The problem is that the people advocating this are not arguing for changes, they are arguing that the agency shouldn't exist at all. They are also many of the same people who generally don't believe in government, or its ability to affect change. I would even go further to speculate that most of them couldn't point to any specific examples of ineffectiveness or overreach, or provide a reasoned argument for their position beyond a general belief that government is bad. It's not that people can't fathom that the EPA has room for improvement, it's that calls for its demise are usually not borne out of any concern for the environment or government efficiency.

monstro
08-16-2011, 09:04 PM
Some jobs are probably diminished by regulations...


Actually, I would argue that environmental laws have created many jobs. Facilities hire staff who make sure they are within compliance of permits for air and water, and retain environmental lawyers just to deal with state agencies and EPA. Land developers hire firms to handle all the Clean Water Act requirements (environmental impact statements, wetland permitting, etc.). Other firms are hired to do remediation and habitat restoration and to calculate TMDLs (total maximum daily loads...what the politicians like to call a "pollution diet" required for every navigable waterbody that has impairments). Not to mention...EPA and state environmental agencies employ many engineers, biologists, geologists, chemists, statisticians, and lawyers. They also contract with universities and consulting firms.

Little Nemo
08-16-2011, 09:56 PM
I realized what he probably meant later. That points to what has been seen in different contexts as a strength and a weakness of ESA-based protection, that it depends on particular places being identified as homes to particular species. This is a strength in the sense that it's usually easier for people to identify with animals rather than habitats, and a species sighting obviates to some extent the need for more complicated analysis. It's a weakness in the sense that endangered habitat is really more important environmentally. Every parcel of land protected by ESA on the basis of Species X living there is effectively protecting many other species--and such protections would still be relevant even if Species X disappeared, or alternatively moved out of the endangered category.And as others have pointed out, the EPA has very little to do with endangered species. The EPA is the agency that monitors air and water pollution and they're usually working around factories not forests. The agency that watches endangered species and habitats is the Fish and Wildlife Service.

suranyi
08-16-2011, 10:10 PM
The whole point was to suggest that the EPA is not the only environmental regulatory body around, and that it's totally fair to suggest changes to the EPA without being tarred as an anarchist or a hater of the environment, or whatever.



Why not? I'm actually not up on the differences between the way Environment Canada works and how the EPA works. I'm not saying Environment Canada is the right model. My point was that it's a false dichotomy to suggest that you either have to support the EPA as it exists or you're an enemy of the environment.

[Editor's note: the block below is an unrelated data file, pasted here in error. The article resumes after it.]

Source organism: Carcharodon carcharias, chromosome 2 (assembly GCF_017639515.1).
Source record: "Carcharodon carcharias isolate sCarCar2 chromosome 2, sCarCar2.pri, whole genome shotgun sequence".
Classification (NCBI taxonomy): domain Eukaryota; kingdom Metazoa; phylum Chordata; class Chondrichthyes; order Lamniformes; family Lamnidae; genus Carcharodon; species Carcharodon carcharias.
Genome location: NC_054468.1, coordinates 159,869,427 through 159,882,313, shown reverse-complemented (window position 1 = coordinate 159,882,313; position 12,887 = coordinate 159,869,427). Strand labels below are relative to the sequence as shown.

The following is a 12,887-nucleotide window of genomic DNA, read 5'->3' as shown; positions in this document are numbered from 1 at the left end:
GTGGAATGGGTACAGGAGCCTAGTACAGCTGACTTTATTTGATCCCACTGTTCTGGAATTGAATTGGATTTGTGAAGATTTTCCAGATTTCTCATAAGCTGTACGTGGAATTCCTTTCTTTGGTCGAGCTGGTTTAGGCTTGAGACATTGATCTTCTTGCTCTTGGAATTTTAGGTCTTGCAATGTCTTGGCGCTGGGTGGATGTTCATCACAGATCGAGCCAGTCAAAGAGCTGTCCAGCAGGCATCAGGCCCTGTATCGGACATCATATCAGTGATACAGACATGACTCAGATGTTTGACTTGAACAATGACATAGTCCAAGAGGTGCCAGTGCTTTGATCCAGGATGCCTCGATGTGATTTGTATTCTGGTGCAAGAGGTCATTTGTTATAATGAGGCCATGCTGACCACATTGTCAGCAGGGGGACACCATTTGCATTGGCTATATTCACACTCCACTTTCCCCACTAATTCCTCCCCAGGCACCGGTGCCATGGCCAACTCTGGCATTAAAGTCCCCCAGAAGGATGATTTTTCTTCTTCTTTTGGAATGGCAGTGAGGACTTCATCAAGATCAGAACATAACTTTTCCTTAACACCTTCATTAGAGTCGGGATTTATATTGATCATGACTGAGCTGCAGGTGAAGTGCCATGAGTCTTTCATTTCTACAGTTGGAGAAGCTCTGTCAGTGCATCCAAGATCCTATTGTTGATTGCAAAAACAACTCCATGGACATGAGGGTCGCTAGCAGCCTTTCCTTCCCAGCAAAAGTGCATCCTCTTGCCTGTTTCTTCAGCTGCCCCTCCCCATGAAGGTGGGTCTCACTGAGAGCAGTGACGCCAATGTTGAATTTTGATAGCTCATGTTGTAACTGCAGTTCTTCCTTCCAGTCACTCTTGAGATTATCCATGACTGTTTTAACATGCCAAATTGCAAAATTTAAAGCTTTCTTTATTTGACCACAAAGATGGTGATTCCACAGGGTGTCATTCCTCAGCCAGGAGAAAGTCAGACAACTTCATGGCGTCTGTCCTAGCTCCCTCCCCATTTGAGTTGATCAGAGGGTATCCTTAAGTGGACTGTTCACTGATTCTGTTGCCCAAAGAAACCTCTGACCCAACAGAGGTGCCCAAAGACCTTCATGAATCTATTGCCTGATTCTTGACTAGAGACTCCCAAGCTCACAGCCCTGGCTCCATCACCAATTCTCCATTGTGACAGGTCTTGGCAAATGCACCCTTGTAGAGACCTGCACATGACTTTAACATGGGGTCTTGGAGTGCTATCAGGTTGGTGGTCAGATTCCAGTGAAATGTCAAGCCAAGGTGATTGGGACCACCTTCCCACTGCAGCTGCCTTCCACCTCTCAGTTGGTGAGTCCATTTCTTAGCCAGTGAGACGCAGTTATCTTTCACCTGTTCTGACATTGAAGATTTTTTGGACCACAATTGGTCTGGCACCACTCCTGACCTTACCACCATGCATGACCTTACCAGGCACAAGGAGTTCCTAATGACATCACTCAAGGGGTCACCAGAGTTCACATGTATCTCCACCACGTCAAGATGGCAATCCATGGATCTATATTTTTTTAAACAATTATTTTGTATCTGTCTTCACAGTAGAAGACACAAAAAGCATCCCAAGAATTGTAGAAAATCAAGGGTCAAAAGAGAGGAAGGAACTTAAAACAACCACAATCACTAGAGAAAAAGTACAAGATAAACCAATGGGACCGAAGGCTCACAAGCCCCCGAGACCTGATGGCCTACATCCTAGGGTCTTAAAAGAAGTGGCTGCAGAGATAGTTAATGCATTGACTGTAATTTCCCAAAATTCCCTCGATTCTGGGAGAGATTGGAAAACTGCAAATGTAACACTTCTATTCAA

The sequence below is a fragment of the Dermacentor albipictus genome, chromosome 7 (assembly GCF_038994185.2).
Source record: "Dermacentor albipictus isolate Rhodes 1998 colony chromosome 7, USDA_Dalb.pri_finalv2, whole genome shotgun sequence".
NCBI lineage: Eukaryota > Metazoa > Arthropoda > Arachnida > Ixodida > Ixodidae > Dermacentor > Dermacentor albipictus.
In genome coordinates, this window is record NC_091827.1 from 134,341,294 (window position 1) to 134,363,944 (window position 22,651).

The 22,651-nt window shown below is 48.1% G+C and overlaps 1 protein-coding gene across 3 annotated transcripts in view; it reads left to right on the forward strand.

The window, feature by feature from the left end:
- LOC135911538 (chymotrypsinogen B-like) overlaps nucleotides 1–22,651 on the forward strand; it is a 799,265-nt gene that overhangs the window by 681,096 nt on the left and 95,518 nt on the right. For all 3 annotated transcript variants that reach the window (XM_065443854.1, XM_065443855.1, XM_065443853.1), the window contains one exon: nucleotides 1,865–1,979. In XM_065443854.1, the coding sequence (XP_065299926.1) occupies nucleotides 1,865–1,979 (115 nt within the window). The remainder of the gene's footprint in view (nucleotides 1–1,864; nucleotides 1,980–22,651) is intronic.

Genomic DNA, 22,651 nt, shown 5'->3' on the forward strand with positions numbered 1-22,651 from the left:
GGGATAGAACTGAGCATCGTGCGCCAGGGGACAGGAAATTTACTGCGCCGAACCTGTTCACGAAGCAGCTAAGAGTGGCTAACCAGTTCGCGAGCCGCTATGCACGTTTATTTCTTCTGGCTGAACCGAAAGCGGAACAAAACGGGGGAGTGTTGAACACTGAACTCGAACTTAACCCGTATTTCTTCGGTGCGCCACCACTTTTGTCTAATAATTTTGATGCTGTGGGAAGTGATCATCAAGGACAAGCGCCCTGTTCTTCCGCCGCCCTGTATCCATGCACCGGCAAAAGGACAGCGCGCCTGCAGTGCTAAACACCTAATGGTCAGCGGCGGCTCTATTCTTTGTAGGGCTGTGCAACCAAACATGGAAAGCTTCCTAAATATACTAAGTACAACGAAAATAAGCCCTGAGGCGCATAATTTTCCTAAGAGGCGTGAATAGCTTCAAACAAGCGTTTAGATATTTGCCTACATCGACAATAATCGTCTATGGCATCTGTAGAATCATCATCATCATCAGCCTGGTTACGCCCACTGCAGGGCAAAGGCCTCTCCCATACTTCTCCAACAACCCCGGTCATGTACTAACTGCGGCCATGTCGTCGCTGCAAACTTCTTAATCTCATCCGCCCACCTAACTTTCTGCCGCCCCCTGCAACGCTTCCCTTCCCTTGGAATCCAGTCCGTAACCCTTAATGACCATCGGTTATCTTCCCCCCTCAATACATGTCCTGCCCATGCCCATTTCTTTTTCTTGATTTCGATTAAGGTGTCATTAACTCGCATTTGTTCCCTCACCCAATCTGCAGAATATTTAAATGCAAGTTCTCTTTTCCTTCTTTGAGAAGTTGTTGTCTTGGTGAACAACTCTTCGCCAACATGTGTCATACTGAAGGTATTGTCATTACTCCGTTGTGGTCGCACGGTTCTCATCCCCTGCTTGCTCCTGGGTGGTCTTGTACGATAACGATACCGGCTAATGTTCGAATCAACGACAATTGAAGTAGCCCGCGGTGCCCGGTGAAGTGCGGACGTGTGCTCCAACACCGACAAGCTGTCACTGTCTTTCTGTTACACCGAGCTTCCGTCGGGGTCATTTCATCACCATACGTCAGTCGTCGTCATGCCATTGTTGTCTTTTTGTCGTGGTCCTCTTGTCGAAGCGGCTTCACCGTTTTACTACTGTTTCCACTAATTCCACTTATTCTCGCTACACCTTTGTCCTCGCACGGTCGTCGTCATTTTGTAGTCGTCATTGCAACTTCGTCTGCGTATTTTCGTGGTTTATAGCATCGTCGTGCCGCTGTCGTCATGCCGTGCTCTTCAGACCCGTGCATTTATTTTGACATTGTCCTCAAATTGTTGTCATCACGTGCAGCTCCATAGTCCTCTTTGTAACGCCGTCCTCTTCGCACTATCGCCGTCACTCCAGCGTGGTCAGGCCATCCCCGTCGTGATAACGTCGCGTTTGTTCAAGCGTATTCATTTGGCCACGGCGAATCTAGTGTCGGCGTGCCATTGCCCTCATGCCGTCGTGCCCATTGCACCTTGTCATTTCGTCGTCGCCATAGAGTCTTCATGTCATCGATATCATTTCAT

The question in this thread is not "Should we make changes to the EPA?". It is "Should we abolish the EPA?".

GIGObuster
08-16-2011, 10:32 PM
Certainly. For example, most big construction projects these days have big environmental reviews to go through. These things are pricey as all get out, and at the end of it it's unlikely that anyone will look or care. If they do, it's further unclear as to whether or not the document means anything: whether or not the project actually is stopped for environmental reasons seems to have more to do with local politics.

Much more importantly, it's "handling" of endangered species is flat embarassing. The regulations which supposedly protect endangered species quite often lead to whole habitats being demolished, even if neither property owners nor the EPS want that. The EPA can't comprehend anything between "total wildland, ignore it" and "nothing growing whatsoever". So it will try to nail down prime real estate people need even if the actual environmental value is minimal, while ignoring areas where they could do much more good in terms of promoting species recovery.

I could go on, but there's little point. I despise the EPA, among several other agencies which at this point do mroe harm than good. Note, too, that regulations redated the EPA by many years. it needs to be taken down and rebuilt.*

*Lest this confuse people who think in terms of "Mend It, Don't End It" slogans, repeated studies demonstrate that changing workplace culture is extremely difficult. I'm all for smashing the EPA and hiring entirely new staff, who might have a clue.
Uh, The lead federal agencies for implementing ESA are the U.S. Fish and Wildlife Service (FWS) and the U.S. National Oceanic and Atmospheric Administration (NOAA) Fisheries Service. There are parts of the ESA implemented by the EPA, but IIUC it is the ESA who tells the EPA what to do more often.